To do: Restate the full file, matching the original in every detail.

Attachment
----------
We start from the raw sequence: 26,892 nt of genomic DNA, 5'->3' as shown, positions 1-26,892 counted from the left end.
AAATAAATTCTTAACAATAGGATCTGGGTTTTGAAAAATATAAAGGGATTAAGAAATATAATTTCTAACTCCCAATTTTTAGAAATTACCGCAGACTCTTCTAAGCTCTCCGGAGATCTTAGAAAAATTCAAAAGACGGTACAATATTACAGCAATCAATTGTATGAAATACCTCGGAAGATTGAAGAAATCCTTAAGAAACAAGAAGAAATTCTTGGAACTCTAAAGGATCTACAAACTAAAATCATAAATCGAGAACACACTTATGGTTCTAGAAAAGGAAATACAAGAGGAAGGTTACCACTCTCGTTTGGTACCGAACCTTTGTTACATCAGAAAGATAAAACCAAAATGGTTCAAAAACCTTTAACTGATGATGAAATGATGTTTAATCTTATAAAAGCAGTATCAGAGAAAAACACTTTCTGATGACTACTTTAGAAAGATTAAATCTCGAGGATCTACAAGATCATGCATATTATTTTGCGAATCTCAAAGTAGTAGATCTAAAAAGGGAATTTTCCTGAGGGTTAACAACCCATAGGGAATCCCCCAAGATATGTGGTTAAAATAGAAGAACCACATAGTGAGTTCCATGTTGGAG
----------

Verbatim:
We start from the raw sequence: 26,892 nt of genomic DNA, 5'->3' as shown, positions 1-26,892 counted from the left end.
AAATAAATTCTTAACAATAGGATCTGGGTTTTGAAAAATATAAAGGGATTAAGAAATATAATTTCTAACTCCCAATTTTTAGAAATTACCGCAGACTCTTCTAAGCTCTCCGGAGATCTTAGAAAAATTCAAAAGACGGTACAATATTACAGCAATCAATTGTATGAAATACCTCGGAAGATTGAAGAAATCCTTAAGAAACAAGAAGAAATTCTTGGAACTCTAAAGGATCTACAAACTAAAATCATAAATCGAGAACACACTTATGGTTCTAGAAAAGGAAATACAAGAGGAAGGTTACCACTCTCGTTTGGTACCGAACCTTTGTTACATCAGAAAGATAAAACCAAAATGGTTCAAAAACCTTTAACTGATGATGAAATGATGTTTAATCTTATAAAAGCAGTATCAGAGAAAAACACTTTCTGATGACTACTTTAGAAAGATTAAATCTCGAGGATCTACAAGATCATGCATATTATTTTGCGAATCTCAAAGTAGTAGATCTAAAAAGGGAATTTTCCTGAGGGTTAACAACCCATAGGGAATCCCCCAAGATATGTGGTTAAAATAGAAGAACCACATAGTGAGTTCCATGTTGGAG